You're invited to 'Cloudman' tribute
May 24 would have been the 100th birthday of John “Cloudman” Day. Our dad always planned to celebrate this event but made it only to age 95, itself a testament to a life well-lived.
We still hear from people all over the world who have read his books or visited his Cloudman.com website. Perhaps you have a copy of “The Book of Clouds,” now out of print, or the “Peterson’s Field Guide to Atmosphere.” He was working on a new edition of the guide, to be published in September 2014, when he died on June 21, 2008.
Perhaps you were a loyal reader of the more than 1,000 News-Register “Words on the Weather” columns he wrote from 1978 to 2007, or perhaps you collected a set of U.S. postage stamps that in 2004 included his iconic Yamhill County red barn photograph.
From his Linfield College meteorology class to a Methodist Church discussion group, our dad was always the consummate teacher, hoping to inspire another generation to take time to really see the beauty of God’s world that surrounds us.
One of his final newspaper columns was “A Dream for McMinnville.” He envisioned a special kind of town where people of all ages regularly looked up and appreciated what was going on in the sky. And as they went about their business, they would talk about and share what they’d observed.
He would be pleased to know his message to “look up and see the beauty of the skies” hasn’t been forgotten. Because there are always new converts to be made, we’re inviting the McMinnville community to share in our remembrance of him and his legacy.
We encourage everyone to take a moment to just look up and see. Then do it again tomorrow ... and the next day.
On Saturday, May 25, we invite all cloud watchers to a reception honoring the Cloudman at Hillside Retirement Center. There will be music, refreshments and time to share our gratitude for the man who enriched our lives because he loved clouds and wanted to share the “Greatest Free Show on Earth.”
— The Day Children: Patti Webb, Carolyn McCloskey and Janice Richardson, all of McMinnville; Christy Leonhardt of Tigard; and John W. Day of Sonora, Calif.
What: Music, refreshments
Where: Hillside Retirement Center, Traditions Lounge at first roundabout off Southwest Second St., McMinnville
When: 2 to 4 p.m. Saturday, May 25
Ten Reasons to Look Up! By John Day
Digested from “Ten reasons to join Cloud Watchers Unlimited,” News-Register, Feb. 2, 2002
Someone could ask, “What is it about clouds that is so special? They have been around all the time.”
Clouds are a sort of visual “muzak,” seen but not seen, as canned music is heard but not heard. To many, clouds are just a part of the visual background.
Here are 10 reasons I find compelling to engage in cloud watching:
1. Clouds and cloudscapes are the greatest “free show on earth.” It costs not a penny to feast your eyes on the view.
2. Clouds are never exactly the same. By analogy, consider a piece of music with a basic theme and many variations. There are four basic cloud types – cumulus, stratus, cirrus and nimbus – and Nature composes endless symphonies of the skies that are mixtures and elaborations of the basic types.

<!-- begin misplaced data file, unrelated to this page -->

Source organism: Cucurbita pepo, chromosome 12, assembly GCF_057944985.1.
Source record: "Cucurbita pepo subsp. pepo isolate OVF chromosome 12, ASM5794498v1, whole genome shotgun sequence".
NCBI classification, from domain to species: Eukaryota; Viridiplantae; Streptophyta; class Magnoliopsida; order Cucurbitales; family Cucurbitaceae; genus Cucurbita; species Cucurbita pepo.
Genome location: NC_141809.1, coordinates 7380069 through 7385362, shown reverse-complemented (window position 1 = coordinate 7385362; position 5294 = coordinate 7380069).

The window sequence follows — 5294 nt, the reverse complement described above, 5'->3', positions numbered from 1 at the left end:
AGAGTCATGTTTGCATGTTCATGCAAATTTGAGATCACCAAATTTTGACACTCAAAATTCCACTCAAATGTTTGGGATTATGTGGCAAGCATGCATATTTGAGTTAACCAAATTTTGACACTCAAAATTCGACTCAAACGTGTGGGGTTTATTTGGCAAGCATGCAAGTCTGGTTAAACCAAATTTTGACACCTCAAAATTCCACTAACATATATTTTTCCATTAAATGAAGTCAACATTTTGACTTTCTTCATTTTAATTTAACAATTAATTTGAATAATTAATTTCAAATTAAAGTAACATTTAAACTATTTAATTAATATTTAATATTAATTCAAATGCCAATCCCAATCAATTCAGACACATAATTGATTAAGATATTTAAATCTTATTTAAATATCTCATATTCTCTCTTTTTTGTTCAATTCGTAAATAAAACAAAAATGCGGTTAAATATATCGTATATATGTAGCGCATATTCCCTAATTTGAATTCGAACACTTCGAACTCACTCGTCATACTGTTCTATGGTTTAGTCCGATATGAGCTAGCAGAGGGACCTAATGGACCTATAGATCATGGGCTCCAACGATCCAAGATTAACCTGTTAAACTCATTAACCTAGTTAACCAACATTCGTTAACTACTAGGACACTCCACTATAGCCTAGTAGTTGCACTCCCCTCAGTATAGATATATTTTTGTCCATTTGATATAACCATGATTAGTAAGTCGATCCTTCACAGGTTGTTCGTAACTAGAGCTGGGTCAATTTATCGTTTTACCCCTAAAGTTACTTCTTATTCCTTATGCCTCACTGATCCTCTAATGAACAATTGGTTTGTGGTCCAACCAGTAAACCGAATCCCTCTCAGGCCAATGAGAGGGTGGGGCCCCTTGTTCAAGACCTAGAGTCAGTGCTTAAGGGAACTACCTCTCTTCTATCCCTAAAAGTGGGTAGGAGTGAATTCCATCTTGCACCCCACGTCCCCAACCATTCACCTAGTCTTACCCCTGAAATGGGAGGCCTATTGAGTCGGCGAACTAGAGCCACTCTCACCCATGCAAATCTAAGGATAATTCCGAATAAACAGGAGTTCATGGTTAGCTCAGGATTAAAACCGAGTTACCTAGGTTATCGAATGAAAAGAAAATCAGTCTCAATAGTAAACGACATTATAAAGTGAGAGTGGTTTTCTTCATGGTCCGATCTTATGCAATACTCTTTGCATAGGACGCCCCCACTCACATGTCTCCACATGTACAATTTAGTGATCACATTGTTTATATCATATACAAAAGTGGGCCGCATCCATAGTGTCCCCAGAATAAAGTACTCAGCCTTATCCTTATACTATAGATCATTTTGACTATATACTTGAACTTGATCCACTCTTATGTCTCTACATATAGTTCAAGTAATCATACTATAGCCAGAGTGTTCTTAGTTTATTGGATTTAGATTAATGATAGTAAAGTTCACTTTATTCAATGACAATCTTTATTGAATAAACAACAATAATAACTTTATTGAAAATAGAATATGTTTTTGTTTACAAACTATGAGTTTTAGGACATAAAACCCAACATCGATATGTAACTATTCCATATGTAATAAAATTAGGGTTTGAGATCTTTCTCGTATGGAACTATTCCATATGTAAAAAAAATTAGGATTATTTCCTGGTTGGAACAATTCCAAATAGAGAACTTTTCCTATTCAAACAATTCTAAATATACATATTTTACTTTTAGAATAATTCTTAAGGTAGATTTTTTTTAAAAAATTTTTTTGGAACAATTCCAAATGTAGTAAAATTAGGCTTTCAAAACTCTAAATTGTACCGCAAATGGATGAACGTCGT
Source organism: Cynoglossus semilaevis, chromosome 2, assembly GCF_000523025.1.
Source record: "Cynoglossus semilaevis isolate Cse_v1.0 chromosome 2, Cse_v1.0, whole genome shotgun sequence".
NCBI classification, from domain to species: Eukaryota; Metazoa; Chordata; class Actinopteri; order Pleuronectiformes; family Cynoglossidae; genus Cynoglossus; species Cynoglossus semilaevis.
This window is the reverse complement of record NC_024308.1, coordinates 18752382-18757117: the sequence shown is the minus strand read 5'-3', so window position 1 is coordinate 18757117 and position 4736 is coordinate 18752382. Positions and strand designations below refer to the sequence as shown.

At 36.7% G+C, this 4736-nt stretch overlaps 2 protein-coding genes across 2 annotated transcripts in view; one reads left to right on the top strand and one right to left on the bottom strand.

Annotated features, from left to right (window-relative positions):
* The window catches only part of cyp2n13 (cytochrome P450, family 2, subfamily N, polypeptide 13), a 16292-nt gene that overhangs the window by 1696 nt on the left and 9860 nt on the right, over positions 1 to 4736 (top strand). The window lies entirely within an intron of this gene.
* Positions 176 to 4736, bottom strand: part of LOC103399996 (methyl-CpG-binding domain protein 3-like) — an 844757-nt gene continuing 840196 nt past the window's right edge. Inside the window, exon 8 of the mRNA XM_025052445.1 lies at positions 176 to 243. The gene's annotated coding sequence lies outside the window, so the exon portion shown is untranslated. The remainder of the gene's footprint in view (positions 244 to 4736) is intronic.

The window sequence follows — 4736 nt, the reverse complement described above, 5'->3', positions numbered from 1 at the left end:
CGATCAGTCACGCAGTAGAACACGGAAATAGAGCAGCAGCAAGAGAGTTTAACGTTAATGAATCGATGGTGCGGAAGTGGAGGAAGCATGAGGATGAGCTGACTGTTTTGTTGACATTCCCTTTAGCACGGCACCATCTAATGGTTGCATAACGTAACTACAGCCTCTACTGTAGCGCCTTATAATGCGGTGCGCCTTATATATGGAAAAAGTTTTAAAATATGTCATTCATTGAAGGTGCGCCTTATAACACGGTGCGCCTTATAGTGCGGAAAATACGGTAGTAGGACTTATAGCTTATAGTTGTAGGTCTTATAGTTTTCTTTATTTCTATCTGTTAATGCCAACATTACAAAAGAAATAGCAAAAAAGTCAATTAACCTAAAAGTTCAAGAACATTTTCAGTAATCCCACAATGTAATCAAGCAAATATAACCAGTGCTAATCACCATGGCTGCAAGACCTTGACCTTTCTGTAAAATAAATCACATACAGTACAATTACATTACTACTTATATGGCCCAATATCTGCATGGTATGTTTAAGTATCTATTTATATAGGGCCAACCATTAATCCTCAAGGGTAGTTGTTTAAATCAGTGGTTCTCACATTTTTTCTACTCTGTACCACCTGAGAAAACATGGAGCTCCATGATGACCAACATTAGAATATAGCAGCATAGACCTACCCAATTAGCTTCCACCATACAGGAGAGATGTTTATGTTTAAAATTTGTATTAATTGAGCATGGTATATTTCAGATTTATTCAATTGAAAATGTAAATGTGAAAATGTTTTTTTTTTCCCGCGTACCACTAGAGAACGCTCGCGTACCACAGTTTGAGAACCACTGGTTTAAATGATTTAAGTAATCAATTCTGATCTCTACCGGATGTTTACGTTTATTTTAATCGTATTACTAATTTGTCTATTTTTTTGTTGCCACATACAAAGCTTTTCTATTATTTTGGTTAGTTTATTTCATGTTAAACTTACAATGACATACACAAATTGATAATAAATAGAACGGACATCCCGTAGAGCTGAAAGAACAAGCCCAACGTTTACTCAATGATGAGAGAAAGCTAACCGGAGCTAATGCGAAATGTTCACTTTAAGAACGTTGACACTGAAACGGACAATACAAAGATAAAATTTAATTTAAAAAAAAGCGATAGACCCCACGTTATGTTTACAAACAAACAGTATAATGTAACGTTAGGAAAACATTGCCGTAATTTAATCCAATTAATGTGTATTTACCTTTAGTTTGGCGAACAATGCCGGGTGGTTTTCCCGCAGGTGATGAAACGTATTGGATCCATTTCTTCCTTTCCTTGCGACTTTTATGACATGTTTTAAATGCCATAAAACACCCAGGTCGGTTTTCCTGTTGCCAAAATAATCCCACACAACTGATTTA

3. Many skies are simply beautiful to behold. Sheer beauty! The combination of form, position, gradations of light and shadow, and even color in the late evening and early morning hours is pleasing to the eye and stirs an inner sense that causes one to breathe, “Ahh, the Great Artist at work!”
4. Clouds are a Billboard of Coming Attractions. Particular clouds arise from causative factors that produce tomorrow’s weather. The honed skill to read that billboard notice resides with only a few people today, providing an immense feeling of satisfaction when a personal forecast is verified.
5. Regular cloud watching gives one a sense of connectedness with nature. We need to remember that our roots are in nature, and we overlook this fact to our own disservice.
6. Cloud observing nourishes a global consciousness. Weather satellites provide utterly amazing information about current weather events. The ability to see a global display of cloudiness, by visual or infrared light, is indeed a triumph of technology that should be appreciated.
7. Planet Earth is unique. Its 93-million-mile distance from the sun allows water to exist in all three of its states (gaseous, liquid and solid). Astronauts who made trips to the moon were profoundly impressed by the beauty of the white/blue/green orb hanging against the blackness of space.
8. Water is a miracle substance. It has remarkable heat properties. In the absence of water, Earth would be cloudless. There would be no precipitation, and the planet would be a lifeless desert like Mars.
9. Cloud watching is an antidote to boredom. The habit of systematic cloud observing is not an expensive prescription drug. Use as a reference a cloud chart with pictures of basic and unusual clouds, names and descriptions. Reduce boredom by becoming acquainted with the day sky. Write down your observations in a journal or on the tablet of your memory.
10. Clouds are the magic show of the sky. As a cloud physicist, I know the sequence of physical causes that brings a cloud into existence and causes it to dissipate. But all of us can look upon the process with awe and wonder. I do.